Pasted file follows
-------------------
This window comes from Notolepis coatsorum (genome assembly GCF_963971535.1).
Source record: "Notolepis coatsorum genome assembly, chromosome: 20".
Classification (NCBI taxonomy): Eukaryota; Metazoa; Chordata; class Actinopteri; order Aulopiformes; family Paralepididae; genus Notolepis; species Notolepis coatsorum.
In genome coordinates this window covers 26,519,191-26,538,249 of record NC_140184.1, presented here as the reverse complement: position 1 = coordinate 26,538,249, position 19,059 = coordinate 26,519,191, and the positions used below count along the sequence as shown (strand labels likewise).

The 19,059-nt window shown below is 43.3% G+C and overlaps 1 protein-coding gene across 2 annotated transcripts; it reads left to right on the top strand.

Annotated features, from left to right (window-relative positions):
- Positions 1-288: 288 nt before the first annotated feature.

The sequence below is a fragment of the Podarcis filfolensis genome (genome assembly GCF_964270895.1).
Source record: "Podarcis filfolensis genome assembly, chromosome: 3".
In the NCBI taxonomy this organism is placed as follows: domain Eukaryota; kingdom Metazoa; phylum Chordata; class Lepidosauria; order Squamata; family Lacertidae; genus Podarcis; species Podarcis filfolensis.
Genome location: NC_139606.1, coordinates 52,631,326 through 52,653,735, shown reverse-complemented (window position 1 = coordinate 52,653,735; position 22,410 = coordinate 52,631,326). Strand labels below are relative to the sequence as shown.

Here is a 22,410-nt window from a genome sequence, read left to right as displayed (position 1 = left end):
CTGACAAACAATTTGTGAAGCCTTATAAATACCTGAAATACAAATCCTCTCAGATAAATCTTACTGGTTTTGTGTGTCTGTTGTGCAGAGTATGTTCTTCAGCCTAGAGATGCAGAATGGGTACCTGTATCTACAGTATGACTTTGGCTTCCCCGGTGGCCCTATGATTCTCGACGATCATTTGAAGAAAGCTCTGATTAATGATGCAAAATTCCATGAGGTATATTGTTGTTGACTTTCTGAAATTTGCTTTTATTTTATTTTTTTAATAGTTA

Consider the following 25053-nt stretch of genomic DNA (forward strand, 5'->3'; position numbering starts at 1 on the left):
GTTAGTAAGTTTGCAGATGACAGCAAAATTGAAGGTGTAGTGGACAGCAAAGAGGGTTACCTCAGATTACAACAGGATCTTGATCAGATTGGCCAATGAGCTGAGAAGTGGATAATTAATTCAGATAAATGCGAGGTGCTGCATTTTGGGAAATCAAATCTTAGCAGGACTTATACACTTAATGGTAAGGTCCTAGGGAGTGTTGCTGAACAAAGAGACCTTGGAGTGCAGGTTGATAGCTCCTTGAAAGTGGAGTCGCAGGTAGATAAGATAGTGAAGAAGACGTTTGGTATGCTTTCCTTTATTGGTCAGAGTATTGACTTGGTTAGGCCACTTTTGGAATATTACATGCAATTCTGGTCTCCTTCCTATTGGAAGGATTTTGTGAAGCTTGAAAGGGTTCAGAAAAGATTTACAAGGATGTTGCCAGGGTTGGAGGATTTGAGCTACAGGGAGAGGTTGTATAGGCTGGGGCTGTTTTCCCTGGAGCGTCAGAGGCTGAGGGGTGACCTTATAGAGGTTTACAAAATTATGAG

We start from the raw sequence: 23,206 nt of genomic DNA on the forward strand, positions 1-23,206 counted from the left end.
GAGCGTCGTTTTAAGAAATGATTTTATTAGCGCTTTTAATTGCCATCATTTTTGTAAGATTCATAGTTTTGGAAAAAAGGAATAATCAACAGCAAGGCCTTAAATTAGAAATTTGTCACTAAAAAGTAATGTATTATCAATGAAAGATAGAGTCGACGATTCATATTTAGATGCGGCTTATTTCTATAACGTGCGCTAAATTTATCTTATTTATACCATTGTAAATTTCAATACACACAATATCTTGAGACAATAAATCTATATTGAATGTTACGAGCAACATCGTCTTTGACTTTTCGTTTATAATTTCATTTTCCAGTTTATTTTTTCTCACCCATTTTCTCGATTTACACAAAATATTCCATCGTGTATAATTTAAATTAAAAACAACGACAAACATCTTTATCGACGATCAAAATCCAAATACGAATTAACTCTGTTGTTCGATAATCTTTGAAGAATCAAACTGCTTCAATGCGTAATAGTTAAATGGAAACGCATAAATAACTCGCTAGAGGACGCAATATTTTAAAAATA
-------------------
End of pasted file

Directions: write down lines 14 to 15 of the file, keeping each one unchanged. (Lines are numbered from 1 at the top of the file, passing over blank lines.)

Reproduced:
Consider the following 25053-nt stretch of genomic DNA (forward strand, 5'->3'; position numbering starts at 1 on the left):
GTTAGTAAGTTTGCAGATGACAGCAAAATTGAAGGTGTAGTGGACAGCAAAGAGGGTTACCTCAGATTACAACAGGATCTTGATCAGATTGGCCAATGAGCTGAGAAGTGGATAATTAATTCAGATAAATGCGAGGTGCTGCATTTTGGGAAATCAAATCTTAGCAGGACTTATACACTTAATGGTAAGGTCCTAGGGAGTGTTGCTGAACAAAGAGACCTTGGAGTGCAGGTTGATAGCTCCTTGAAAGTGGAGTCGCAGGTAGATAAGATAGTGAAGAAGACGTTTGGTATGCTTTCCTTTATTGGTCAGAGTATTGACTTGGTTAGGCCACTTTTGGAATATTACATGCAATTCTGGTCTCCTTCCTATTGGAAGGATTTTGTGAAGCTTGAAAGGGTTCAGAAAAGATTTACAAGGATGTTGCCAGGGTTGGAGGATTTGAGCTACAGGGAGAGGTTGTATAGGCTGGGGCTGTTTTCCCTGGAGCGTCAGAGGCTGAGGGGTGACCTTATAGAGGTTTACAAAATTATGAG